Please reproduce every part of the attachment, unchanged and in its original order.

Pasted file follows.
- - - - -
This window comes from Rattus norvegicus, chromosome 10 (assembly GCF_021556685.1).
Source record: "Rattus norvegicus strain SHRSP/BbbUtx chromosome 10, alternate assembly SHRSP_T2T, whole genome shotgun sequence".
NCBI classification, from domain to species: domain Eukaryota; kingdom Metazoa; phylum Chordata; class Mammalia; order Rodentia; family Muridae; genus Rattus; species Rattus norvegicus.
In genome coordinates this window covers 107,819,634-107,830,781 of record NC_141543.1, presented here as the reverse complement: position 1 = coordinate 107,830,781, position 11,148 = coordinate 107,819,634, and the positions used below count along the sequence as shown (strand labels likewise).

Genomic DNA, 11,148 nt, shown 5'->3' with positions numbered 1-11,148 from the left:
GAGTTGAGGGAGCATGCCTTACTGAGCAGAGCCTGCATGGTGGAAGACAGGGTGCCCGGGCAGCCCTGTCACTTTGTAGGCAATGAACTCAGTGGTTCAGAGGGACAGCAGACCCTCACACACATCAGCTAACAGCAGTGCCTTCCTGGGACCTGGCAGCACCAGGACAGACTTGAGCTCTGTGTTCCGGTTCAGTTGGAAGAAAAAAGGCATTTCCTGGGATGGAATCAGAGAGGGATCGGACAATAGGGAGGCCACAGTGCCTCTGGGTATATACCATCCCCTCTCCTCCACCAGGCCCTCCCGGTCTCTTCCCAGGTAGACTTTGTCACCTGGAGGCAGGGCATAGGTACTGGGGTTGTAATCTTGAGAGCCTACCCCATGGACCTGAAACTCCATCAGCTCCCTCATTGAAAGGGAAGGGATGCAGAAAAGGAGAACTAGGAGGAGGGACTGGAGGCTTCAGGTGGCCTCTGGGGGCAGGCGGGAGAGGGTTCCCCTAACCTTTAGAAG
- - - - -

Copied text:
This window comes from Rattus norvegicus, chromosome 10 (assembly GCF_021556685.1).
Source record: "Rattus norvegicus strain SHRSP/BbbUtx chromosome 10, alternate assembly SHRSP_T2T, whole genome shotgun sequence".
NCBI classification, from domain to species: domain Eukaryota; kingdom Metazoa; phylum Chordata; class Mammalia; order Rodentia; family Muridae; genus Rattus; species Rattus norvegicus.
In genome coordinates this window covers 107,819,634-107,830,781 of record NC_141543.1, presented here as the reverse complement: position 1 = coordinate 107,830,781, position 11,148 = coordinate 107,819,634, and the positions used below count along the sequence as shown (strand labels likewise).

Genomic DNA, 11,148 nt, shown 5'->3' with positions numbered 1-11,148 from the left:
GAGTTGAGGGAGCATGCCTTACTGAGCAGAGCCTGCATGGTGGAAGACAGGGTGCCCGGGCAGCCCTGTCACTTTGTAGGCAATGAACTCAGTGGTTCAGAGGGACAGCAGACCCTCACACACATCAGCTAACAGCAGTGCCTTCCTGGGACCTGGCAGCACCAGGACAGACTTGAGCTCTGTGTTCCGGTTCAGTTGGAAGAAAAAAGGCATTTCCTGGGATGGAATCAGAGAGGGATCGGACAATAGGGAGGCCACAGTGCCTCTGGGTATATACCATCCCCTCTCCTCCACCAGGCCCTCCCGGTCTCTTCCCAGGTAGACTTTGTCACCTGGAGGCAGGGCATAGGTACTGGGGTTGTAATCTTGAGAGCCTACCCCATGGACCTGAAACTCCATCAGCTCCCTCATTGAAAGGGAAGGGATGCAGAAAAGGAGAACTAGGAGGAGGGACTGGAGGCTTCAGGTGGCCTCTGGGGGCAGGCGGGAGAGGGTTCCCCTAACCTTTAGAAG